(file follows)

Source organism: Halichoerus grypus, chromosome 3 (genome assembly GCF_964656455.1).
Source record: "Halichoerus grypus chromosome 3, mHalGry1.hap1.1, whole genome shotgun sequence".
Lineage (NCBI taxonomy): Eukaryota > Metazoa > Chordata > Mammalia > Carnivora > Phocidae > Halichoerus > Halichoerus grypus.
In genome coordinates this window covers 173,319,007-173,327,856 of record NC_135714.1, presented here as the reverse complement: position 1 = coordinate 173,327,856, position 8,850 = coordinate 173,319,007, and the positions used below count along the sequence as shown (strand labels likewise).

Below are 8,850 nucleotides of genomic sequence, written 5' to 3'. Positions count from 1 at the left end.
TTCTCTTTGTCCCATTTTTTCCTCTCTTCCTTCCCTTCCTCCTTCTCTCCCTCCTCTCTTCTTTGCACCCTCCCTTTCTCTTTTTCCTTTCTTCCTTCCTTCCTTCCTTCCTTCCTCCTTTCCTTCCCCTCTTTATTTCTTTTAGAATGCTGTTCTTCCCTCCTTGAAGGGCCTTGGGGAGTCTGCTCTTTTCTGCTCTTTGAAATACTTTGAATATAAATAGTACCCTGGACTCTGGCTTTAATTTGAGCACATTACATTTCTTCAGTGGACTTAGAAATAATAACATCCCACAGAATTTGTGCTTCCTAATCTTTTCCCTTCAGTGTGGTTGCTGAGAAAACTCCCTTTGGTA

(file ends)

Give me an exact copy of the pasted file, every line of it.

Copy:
Source organism: Halichoerus grypus, chromosome 3 (genome assembly GCF_964656455.1).
Source record: "Halichoerus grypus chromosome 3, mHalGry1.hap1.1, whole genome shotgun sequence".
Lineage (NCBI taxonomy): Eukaryota > Metazoa > Chordata > Mammalia > Carnivora > Phocidae > Halichoerus > Halichoerus grypus.
In genome coordinates this window covers 173,319,007-173,327,856 of record NC_135714.1, presented here as the reverse complement: position 1 = coordinate 173,327,856, position 8,850 = coordinate 173,319,007, and the positions used below count along the sequence as shown (strand labels likewise).

Below are 8,850 nucleotides of genomic sequence, written 5' to 3'. Positions count from 1 at the left end.
TTCTCTTTGTCCCATTTTTTCCTCTCTTCCTTCCCTTCCTCCTTCTCTCCCTCCTCTCTTCTTTGCACCCTCCCTTTCTCTTTTTCCTTTCTTCCTTCCTTCCTTCCTTCCTTCCTCCTTTCCTTCCCCTCTTTATTTCTTTTAGAATGCTGTTCTTCCCTCCTTGAAGGGCCTTGGGGAGTCTGCTCTTTTCTGCTCTTTGAAATACTTTGAATATAAATAGTACCCTGGACTCTGGCTTTAATTTGAGCACATTACATTTCTTCAGTGGACTTAGAAATAATAACATCCCACAGAATTTGTGCTTCCTAATCTTTTCCCTTCAGTGTGGTTGCTGAGAAAACTCCCTTTGGTA